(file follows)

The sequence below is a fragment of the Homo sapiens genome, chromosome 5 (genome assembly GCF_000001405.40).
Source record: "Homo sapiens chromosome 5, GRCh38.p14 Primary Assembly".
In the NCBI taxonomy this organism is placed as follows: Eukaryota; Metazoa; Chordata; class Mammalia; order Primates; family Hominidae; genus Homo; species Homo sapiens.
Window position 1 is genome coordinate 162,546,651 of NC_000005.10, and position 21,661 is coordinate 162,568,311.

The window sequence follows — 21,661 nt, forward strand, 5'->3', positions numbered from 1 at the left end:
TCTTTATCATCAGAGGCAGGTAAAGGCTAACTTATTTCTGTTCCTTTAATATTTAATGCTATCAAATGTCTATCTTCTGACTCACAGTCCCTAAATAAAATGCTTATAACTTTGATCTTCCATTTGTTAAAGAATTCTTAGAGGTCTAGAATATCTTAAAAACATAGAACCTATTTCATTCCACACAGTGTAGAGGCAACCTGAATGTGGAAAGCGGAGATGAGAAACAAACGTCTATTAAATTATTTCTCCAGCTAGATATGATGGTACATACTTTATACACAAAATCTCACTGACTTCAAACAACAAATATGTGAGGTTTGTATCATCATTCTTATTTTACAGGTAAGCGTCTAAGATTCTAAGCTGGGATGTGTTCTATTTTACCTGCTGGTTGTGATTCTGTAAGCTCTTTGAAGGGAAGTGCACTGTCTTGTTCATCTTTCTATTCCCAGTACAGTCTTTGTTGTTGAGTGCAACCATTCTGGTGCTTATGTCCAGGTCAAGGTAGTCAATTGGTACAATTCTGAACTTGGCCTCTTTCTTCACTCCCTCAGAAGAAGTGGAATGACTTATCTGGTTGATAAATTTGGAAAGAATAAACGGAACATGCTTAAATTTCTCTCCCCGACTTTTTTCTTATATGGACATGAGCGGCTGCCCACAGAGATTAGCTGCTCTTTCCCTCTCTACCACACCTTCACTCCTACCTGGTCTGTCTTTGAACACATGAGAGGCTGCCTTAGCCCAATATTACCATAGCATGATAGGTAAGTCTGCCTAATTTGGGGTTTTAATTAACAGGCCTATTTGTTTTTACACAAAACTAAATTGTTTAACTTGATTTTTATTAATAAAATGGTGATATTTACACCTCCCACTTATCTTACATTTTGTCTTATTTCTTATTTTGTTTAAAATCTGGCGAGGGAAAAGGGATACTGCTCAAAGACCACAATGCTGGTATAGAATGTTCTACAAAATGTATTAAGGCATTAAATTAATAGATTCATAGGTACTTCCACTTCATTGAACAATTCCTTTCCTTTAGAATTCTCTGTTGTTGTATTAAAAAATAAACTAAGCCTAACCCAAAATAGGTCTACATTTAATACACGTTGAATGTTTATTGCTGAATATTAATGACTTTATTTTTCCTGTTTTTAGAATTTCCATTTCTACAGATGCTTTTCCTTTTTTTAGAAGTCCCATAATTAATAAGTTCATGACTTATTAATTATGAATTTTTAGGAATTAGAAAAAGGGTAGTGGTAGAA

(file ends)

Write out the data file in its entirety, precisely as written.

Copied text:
The sequence below is a fragment of the Homo sapiens genome, chromosome 5 (genome assembly GCF_000001405.40).
Source record: "Homo sapiens chromosome 5, GRCh38.p14 Primary Assembly".
In the NCBI taxonomy this organism is placed as follows: Eukaryota; Metazoa; Chordata; class Mammalia; order Primates; family Hominidae; genus Homo; species Homo sapiens.
Window position 1 is genome coordinate 162,546,651 of NC_000005.10, and position 21,661 is coordinate 162,568,311.

The window sequence follows — 21,661 nt, forward strand, 5'->3', positions numbered from 1 at the left end:
TCTTTATCATCAGAGGCAGGTAAAGGCTAACTTATTTCTGTTCCTTTAATATTTAATGCTATCAAATGTCTATCTTCTGACTCACAGTCCCTAAATAAAATGCTTATAACTTTGATCTTCCATTTGTTAAAGAATTCTTAGAGGTCTAGAATATCTTAAAAACATAGAACCTATTTCATTCCACACAGTGTAGAGGCAACCTGAATGTGGAAAGCGGAGATGAGAAACAAACGTCTATTAAATTATTTCTCCAGCTAGATATGATGGTACATACTTTATACACAAAATCTCACTGACTTCAAACAACAAATATGTGAGGTTTGTATCATCATTCTTATTTTACAGGTAAGCGTCTAAGATTCTAAGCTGGGATGTGTTCTATTTTACCTGCTGGTTGTGATTCTGTAAGCTCTTTGAAGGGAAGTGCACTGTCTTGTTCATCTTTCTATTCCCAGTACAGTCTTTGTTGTTGAGTGCAACCATTCTGGTGCTTATGTCCAGGTCAAGGTAGTCAATTGGTACAATTCTGAACTTGGCCTCTTTCTTCACTCCCTCAGAAGAAGTGGAATGACTTATCTGGTTGATAAATTTGGAAAGAATAAACGGAACATGCTTAAATTTCTCTCCCCGACTTTTTTCTTATATGGACATGAGCGGCTGCCCACAGAGATTAGCTGCTCTTTCCCTCTCTACCACACCTTCACTCCTACCTGGTCTGTCTTTGAACACATGAGAGGCTGCCTTAGCCCAATATTACCATAGCATGATAGGTAAGTCTGCCTAATTTGGGGTTTTAATTAACAGGCCTATTTGTTTTTACACAAAACTAAATTGTTTAACTTGATTTTTATTAATAAAATGGTGATATTTACACCTCCCACTTATCTTACATTTTGTCTTATTTCTTATTTTGTTTAAAATCTGGCGAGGGAAAAGGGATACTGCTCAAAGACCACAATGCTGGTATAGAATGTTCTACAAAATGTATTAAGGCATTAAATTAATAGATTCATAGGTACTTCCACTTCATTGAACAATTCCTTTCCTTTAGAATTCTCTGTTGTTGTATTAAAAAATAAACTAAGCCTAACCCAAAATAGGTCTACATTTAATACACGTTGAATGTTTATTGCTGAATATTAATGACTTTATTTTTCCTGTTTTTAGAATTTCCATTTCTACAGATGCTTTTCCTTTTTTTAGAAGTCCCATAATTAATAAGTTCATGACTTATTAATTATGAATTTTTAGGAATTAGAAAAAGGGTAGTGGTAGAA